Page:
Nosh Box: Cold Weather Noodling


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Japanese ramen soup with chicken, egg, chives, and sprouts.

While not the coldest month, January marks the first full month of winter. Among ways to ward off seasonal chills, one of the best is also one of the oldest, as well—as one of the easiest and least expensive: a cup or bowl of toothsome noodles steaming in a rich, savory broth.

Origin of Noodles—According to food historians, noodles emerged more than 2,000 years ago. However researchers disagreed whether the Chinese, Italians, or others invented this lengthy pasta.

Then totally upsetting the noodle cart—and further stringing out the debate—National Geographic News recently announced, “A 4,000-year-old bowl of noodles unearthed in China is the earliest example ever found of one of the world’s most popular foods. . . . It also suggests an Asian—not Italian—origin for the staple dish.”

Asian Noodles—Because most readers are familiar with domestic and European pastas, we’ll focus elsewhere. Best known among Asian noodles are those from China and Japan. The flours or starches used to make these include wheat flour, rice flour, potato flour, buckwheat flour, cornstarch, as well as soybean, bean, or yam starch.

Chinese—Like many countries, there are plentiful north-south divisions in China. As one example, the north grows wheat, while the south grows rice. But for Chinese noodle-lovers, there’s no conflict. Among the most popular Chinese varieties, cellophane noodles are made from mung-bean starch, egg-noodles are usually wheat based, and there are rice-flour noodles as well.

Japan—Japanese varieties include harusame, made from cornstarch and potato flour; Ramen, wheat-based egg-noodles; and soba, which includes part buckwheat flower.

Other Players—Additional Asian noodles include Korea, Indonesia, the Philippines, Thailand, and Vietnam. Saimin, while often mistaken for a kind of noodle, is not. It’s actually Hawaiian noodle soup with multicultural roots derived from Japanese ramen, Chinese mein, and Filipino pancit, swimming in hot dashi (Japanese soup stock), then topped with sliced scallions.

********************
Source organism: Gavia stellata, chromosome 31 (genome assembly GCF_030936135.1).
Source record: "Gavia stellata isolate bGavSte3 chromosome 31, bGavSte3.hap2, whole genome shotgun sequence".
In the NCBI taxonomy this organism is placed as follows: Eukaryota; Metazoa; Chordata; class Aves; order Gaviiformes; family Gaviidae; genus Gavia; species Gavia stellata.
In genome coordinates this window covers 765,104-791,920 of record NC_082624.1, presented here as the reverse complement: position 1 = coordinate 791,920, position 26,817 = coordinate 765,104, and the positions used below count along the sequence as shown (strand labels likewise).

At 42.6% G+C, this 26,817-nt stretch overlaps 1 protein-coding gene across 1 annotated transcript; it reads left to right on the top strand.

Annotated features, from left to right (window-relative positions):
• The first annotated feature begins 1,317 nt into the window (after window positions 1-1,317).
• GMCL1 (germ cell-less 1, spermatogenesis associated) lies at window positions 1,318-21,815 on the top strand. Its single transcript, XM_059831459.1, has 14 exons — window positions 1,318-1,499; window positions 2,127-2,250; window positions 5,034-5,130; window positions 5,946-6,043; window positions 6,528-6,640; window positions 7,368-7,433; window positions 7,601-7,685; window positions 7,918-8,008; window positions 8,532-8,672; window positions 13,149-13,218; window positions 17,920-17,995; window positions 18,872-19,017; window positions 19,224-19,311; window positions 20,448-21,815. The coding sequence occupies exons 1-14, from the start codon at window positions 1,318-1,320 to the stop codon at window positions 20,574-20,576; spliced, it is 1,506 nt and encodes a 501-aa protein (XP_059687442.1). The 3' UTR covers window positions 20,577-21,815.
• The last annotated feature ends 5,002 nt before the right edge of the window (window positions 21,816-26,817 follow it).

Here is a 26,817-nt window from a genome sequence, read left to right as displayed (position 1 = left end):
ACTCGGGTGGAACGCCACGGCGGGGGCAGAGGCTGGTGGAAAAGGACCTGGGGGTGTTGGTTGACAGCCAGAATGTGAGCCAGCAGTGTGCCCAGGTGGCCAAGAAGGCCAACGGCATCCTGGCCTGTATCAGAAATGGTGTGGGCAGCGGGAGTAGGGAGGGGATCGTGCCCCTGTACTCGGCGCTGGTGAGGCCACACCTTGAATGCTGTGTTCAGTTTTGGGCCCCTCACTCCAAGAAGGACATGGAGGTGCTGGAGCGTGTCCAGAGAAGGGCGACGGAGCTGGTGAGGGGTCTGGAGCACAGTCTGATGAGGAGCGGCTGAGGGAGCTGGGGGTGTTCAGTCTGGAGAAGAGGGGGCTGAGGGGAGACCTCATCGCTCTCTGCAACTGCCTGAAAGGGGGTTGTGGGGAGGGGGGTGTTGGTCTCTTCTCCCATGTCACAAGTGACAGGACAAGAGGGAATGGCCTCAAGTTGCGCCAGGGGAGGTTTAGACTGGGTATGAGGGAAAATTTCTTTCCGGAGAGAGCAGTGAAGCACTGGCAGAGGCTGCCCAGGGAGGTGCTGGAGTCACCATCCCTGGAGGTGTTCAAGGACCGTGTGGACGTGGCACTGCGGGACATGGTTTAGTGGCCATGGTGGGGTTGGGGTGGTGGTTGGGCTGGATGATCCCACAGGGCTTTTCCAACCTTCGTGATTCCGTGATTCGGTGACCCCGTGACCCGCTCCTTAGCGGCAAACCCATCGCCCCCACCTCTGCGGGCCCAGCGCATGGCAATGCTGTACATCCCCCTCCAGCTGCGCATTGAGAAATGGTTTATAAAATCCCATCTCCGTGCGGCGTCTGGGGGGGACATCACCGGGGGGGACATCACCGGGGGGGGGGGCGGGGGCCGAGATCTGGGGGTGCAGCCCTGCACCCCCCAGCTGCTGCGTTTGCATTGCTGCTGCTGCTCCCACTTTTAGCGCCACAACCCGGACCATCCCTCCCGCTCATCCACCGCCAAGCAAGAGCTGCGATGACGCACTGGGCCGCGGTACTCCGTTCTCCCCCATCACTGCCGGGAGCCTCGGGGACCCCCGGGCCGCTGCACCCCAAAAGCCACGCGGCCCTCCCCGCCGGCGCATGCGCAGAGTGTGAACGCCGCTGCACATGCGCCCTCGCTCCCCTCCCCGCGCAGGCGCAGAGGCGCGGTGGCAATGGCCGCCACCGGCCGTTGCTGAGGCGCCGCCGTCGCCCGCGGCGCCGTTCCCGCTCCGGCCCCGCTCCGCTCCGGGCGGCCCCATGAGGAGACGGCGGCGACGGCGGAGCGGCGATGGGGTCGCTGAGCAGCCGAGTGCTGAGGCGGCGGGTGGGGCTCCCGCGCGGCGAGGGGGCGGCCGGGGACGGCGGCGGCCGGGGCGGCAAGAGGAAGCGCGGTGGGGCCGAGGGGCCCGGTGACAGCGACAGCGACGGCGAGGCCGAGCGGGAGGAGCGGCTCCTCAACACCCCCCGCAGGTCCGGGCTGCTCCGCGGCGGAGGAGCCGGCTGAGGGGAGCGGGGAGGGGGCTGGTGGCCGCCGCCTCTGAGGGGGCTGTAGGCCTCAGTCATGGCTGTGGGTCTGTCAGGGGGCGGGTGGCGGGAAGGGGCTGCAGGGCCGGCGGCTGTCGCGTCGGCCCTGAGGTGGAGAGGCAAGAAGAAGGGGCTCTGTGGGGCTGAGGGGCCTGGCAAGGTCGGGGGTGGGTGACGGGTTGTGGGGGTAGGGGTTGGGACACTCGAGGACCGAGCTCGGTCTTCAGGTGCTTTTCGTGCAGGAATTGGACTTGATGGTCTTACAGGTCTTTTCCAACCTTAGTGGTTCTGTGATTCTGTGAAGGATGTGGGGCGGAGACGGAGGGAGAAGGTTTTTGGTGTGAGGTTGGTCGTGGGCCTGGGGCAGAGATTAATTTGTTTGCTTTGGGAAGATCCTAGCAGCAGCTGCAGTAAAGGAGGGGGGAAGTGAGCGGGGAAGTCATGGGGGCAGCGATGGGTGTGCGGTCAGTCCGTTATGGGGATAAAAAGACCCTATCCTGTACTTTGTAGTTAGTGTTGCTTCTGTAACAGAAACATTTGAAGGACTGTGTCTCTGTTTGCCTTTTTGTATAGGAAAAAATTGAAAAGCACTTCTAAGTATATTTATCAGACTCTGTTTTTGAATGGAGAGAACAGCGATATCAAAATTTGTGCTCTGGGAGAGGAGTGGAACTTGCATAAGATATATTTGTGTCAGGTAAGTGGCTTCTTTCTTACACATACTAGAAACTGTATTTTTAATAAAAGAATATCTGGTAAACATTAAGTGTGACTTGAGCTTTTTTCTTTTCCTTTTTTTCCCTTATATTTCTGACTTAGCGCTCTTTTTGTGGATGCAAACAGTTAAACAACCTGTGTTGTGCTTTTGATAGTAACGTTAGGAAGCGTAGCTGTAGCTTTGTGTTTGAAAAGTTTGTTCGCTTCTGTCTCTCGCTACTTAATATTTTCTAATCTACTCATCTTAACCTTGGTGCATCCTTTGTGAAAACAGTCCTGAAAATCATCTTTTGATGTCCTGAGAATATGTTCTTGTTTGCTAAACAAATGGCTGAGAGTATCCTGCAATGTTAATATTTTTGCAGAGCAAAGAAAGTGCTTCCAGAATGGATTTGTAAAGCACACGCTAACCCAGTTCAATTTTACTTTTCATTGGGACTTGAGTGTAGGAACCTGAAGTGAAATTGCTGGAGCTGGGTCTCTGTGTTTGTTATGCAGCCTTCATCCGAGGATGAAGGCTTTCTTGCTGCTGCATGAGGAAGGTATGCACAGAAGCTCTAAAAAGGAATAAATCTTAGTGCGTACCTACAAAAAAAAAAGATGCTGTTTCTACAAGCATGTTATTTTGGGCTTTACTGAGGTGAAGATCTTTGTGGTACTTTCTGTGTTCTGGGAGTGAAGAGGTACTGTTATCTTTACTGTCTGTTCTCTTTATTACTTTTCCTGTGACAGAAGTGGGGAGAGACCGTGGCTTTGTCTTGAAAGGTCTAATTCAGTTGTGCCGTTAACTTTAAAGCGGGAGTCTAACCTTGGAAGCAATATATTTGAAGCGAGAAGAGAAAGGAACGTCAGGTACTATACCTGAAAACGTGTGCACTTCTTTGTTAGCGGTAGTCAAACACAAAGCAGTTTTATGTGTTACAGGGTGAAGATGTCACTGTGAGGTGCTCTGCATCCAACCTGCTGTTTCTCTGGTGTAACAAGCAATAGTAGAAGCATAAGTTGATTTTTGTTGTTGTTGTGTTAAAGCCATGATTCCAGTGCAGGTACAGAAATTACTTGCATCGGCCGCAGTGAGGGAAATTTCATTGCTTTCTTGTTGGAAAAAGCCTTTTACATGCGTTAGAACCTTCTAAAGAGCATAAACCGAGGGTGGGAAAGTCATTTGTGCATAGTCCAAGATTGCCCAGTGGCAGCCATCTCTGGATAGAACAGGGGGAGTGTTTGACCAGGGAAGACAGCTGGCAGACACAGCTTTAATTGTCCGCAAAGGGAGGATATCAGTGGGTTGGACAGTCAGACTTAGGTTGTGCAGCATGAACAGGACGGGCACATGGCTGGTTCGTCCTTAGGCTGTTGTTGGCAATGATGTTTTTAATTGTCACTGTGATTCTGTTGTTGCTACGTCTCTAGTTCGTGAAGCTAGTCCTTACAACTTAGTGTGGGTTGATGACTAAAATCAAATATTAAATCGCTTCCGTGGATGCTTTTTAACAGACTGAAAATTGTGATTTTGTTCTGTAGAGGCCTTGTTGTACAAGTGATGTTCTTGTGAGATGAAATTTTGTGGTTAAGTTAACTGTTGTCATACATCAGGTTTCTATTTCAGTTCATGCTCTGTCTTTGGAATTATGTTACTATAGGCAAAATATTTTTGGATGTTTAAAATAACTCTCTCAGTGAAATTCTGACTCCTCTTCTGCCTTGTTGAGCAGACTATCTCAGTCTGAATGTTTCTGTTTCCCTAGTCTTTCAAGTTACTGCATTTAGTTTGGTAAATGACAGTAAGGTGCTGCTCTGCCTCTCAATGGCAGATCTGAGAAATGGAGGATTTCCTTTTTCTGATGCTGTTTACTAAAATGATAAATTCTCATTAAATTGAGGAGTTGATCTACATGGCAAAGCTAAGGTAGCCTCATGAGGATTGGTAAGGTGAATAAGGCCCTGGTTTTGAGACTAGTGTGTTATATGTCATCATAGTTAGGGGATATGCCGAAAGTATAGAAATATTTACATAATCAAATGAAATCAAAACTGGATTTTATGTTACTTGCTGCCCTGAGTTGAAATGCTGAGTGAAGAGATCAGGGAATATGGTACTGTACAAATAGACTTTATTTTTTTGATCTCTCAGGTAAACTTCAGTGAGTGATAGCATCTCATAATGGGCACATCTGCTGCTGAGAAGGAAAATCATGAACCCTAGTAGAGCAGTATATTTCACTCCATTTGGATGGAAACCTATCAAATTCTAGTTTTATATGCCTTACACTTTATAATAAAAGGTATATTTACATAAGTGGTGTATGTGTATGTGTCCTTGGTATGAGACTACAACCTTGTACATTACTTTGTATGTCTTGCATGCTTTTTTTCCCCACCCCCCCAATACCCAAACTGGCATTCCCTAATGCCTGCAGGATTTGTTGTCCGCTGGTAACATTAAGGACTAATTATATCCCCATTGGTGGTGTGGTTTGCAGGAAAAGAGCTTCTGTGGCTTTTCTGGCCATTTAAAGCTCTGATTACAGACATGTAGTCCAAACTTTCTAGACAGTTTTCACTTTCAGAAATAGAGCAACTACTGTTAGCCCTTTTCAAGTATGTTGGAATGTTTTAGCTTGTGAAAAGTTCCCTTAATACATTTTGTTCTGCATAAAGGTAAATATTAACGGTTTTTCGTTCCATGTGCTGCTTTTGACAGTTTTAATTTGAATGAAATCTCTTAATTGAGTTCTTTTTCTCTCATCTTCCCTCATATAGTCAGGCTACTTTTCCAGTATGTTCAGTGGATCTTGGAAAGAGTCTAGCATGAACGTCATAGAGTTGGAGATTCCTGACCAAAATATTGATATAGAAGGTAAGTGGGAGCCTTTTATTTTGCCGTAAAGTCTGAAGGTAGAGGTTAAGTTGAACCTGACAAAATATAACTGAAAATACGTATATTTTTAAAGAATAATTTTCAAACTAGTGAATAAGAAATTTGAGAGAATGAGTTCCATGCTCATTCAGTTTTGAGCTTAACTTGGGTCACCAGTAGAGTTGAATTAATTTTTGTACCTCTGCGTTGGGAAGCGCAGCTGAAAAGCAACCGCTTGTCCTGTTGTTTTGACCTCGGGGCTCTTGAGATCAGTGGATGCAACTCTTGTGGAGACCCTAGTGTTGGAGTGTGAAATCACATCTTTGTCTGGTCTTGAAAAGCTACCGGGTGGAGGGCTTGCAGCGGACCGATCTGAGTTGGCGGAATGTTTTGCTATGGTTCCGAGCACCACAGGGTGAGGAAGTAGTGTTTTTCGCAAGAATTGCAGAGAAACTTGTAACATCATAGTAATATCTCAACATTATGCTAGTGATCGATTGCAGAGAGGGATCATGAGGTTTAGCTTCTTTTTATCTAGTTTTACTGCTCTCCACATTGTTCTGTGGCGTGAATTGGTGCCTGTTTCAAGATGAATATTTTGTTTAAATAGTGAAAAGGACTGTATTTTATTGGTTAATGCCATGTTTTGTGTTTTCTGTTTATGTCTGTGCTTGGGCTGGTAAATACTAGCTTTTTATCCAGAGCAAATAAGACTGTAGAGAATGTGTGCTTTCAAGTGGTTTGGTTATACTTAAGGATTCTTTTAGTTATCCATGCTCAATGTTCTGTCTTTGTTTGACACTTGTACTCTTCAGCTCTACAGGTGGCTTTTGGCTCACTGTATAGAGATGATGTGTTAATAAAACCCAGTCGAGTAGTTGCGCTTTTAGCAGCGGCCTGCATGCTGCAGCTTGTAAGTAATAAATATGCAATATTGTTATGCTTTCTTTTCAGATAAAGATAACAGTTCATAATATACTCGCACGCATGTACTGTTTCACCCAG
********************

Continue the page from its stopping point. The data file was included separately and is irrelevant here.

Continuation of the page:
Soup Stock—The linchpin of flavor in any soup is the stock—especially so in a noodle soup. When meat or fish is simmered in water with vegetables, herbs, spices, and other seasonings, the strained liquid portion is stock. Browning the contents in the oven before simmering produces a brown stock.

Stock Hack—While meat and poultry stocks can simmer for hours or days, fish stock finishes in less than an hour. And aromatic vegetables simmered too long can take on a “tired,” or even bitter taste. They also disintegrate, which clouds the stock. To be safe, cook each of these types separately, combining them after they’re done, as your taste or recipe dictates.

Local Sources—For top-of-the-line house-made noodles, visit Itani Ramen owned and operated by Hopscotch chef Kyle Itani at 1736 Telegraph. He has brought Japanese ramen culture to Oakland. Chef Itani says, “I set out to mirror the Japanese ramen experience, one where a bowl of ramen is affordable, served quickly, and always soulful and satisfying.”

Other outstanding locals include Shandong at 328 10th St., in Oakland’s Chinatown serving hand-pulled noodles; and Osmanthus, an Asian-fusion eatery at 6048 College in Rockridge.

D.I.Y. —The recipes is simple, and the fixings are at the local market. So a cup or bowl of noodle soup is a slam-dunk for home cooks, no matter where you fall along the culinary learning curve.

Last But Not Least—About 16 million students attend college in the U.S. And most achieve a certain Zen by fueling their adolescent growth spurt with noodles from sealed cellophane packets or Styrofoam cups. Just add boiling water, and the contents of the flavor pouch, to cure hunger pangs, thumb a nose at nutritionists, and save money for the important collegiate stuff—like pizza and a brewski. Whether it’s for nourishment or nostalgia, a 24-pack of Nissin Cup Noodles, in chicken, beef or shrimp flavor, sells at Costco for $7.29, about 30¢ per serving.

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